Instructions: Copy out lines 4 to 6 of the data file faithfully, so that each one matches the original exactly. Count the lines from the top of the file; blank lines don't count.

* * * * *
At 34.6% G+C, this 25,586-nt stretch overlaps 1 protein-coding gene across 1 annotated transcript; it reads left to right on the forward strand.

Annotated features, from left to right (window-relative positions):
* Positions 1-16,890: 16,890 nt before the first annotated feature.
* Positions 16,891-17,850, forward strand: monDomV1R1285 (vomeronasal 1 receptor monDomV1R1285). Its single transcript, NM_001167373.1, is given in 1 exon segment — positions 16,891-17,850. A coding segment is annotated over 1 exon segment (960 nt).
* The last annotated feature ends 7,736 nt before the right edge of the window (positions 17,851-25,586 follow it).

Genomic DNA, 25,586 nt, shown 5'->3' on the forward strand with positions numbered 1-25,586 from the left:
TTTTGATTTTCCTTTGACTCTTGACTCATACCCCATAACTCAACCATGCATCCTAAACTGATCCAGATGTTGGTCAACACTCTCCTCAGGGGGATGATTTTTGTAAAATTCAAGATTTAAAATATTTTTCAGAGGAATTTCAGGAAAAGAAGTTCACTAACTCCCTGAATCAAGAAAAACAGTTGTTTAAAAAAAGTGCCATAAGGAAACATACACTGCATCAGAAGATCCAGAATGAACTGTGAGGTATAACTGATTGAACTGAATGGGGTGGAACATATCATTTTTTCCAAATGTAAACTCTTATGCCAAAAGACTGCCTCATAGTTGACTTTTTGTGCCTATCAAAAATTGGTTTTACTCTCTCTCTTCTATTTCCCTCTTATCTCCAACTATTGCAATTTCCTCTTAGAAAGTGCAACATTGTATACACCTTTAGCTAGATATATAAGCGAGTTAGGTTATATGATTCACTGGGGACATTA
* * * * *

* Positions 16,891-17,850, forward strand: monDomV1R1285 (vomeronasal 1 receptor monDomV1R1285). Its single transcript, NM_001167373.1, is given in 1 exon segment — positions 16,891-17,850. A coding segment is annotated over 1 exon segment (960 nt).
* The last annotated feature ends 7,736 nt before the right edge of the window (positions 17,851-25,586 follow it).

Genomic DNA, 25,586 nt, shown 5'->3' on the forward strand with positions numbered 1-25,586 from the left: